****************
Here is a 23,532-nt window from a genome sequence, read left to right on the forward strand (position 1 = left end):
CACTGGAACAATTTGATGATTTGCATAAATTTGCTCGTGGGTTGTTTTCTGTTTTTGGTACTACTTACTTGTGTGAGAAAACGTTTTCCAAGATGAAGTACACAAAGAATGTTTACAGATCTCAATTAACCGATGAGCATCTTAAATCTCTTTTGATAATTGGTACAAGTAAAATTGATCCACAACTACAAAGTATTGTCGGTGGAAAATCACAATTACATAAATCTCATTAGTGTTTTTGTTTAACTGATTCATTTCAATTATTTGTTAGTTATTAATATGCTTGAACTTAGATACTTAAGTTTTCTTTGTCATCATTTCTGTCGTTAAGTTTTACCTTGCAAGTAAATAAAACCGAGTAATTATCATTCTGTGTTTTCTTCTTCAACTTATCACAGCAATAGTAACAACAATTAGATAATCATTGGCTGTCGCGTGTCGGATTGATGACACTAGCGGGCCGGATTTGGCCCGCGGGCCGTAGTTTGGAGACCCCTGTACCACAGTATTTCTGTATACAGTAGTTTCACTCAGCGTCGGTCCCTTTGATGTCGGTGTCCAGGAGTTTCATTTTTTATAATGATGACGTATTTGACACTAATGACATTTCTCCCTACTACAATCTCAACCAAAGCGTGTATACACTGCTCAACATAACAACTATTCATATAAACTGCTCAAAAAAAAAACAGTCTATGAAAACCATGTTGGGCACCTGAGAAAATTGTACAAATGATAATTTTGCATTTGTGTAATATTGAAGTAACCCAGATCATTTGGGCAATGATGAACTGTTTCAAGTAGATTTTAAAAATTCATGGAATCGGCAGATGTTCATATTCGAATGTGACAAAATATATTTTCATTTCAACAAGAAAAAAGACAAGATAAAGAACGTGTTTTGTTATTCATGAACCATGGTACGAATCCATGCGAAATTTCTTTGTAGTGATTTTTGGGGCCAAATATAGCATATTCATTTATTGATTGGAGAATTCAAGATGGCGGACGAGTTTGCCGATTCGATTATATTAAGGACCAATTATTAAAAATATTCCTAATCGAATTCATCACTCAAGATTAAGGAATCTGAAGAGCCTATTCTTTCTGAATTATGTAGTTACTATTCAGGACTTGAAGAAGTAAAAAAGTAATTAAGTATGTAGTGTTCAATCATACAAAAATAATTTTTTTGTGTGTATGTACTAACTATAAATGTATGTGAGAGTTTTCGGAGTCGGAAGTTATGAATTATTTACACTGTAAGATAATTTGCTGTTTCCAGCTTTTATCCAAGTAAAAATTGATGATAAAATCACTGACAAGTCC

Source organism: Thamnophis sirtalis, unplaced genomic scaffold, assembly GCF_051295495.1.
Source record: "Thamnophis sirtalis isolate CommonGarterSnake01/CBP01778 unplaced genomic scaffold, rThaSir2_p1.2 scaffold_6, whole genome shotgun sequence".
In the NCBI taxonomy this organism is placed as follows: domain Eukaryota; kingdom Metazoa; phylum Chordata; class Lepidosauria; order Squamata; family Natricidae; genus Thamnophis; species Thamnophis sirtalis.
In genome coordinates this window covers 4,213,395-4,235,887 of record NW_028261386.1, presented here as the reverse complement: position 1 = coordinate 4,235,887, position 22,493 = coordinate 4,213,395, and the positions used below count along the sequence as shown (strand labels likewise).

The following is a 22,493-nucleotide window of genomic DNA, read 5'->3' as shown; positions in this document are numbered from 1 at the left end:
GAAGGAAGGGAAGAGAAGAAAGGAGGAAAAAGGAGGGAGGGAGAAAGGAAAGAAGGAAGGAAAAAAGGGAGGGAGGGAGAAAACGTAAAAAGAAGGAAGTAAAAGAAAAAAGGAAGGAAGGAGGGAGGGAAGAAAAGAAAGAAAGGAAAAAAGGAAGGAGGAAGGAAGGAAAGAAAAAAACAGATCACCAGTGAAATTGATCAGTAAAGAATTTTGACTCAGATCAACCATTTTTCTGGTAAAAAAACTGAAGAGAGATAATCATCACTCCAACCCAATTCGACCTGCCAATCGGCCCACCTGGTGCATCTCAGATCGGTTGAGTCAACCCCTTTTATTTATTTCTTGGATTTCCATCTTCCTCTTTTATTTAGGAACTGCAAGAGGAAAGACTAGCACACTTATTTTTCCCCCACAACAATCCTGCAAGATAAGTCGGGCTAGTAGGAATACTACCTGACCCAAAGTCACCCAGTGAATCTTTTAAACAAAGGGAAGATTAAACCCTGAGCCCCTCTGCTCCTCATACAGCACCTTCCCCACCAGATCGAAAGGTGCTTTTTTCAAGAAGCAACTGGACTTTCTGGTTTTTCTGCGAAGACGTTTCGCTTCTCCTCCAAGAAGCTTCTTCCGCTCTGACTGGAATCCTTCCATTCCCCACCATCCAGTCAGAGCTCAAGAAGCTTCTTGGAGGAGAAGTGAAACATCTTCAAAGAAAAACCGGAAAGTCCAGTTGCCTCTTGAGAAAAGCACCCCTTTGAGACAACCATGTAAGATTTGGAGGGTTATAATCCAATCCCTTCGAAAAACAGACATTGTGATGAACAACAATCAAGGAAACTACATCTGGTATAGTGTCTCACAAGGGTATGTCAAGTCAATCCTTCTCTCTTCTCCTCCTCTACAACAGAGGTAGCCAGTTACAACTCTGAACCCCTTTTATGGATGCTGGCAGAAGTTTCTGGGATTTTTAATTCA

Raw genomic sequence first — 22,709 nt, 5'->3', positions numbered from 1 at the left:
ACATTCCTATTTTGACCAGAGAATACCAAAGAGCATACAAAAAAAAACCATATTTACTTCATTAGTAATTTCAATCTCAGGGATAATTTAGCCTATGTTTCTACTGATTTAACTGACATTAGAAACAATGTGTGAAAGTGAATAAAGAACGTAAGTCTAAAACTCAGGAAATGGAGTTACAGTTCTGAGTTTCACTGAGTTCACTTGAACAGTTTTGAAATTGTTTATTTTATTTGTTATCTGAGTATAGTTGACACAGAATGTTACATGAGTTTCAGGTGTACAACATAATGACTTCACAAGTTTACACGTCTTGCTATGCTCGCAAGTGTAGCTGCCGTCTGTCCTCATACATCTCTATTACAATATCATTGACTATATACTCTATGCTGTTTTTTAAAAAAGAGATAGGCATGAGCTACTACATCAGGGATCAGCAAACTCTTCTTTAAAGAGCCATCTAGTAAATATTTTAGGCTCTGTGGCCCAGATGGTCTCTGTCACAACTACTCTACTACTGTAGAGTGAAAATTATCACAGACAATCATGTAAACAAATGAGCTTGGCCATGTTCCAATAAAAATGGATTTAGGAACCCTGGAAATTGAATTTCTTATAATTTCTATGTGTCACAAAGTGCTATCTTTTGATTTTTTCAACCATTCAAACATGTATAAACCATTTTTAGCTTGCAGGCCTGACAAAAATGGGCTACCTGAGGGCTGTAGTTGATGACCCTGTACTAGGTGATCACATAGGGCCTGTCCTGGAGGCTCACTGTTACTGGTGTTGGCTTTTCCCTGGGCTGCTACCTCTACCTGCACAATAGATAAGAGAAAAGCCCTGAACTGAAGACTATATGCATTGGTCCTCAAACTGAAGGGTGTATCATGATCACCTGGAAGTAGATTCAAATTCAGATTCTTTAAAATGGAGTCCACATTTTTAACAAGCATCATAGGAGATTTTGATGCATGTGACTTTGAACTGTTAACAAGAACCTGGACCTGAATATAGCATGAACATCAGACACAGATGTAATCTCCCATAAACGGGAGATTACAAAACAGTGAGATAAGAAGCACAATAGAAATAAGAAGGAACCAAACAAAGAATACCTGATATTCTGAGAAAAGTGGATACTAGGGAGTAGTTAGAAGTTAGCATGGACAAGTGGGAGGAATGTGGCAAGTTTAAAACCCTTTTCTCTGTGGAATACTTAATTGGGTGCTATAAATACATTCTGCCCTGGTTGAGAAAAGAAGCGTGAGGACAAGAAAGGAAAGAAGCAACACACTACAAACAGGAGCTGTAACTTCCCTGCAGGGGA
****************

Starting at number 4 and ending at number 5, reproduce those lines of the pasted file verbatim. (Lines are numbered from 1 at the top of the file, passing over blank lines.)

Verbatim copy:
Source record: "Thamnophis sirtalis isolate CommonGarterSnake01/CBP01778 unplaced genomic scaffold, rThaSir2_p1.2 scaffold_6, whole genome shotgun sequence".
In the NCBI taxonomy this organism is placed as follows: domain Eukaryota; kingdom Metazoa; phylum Chordata; class Lepidosauria; order Squamata; family Natricidae; genus Thamnophis; species Thamnophis sirtalis.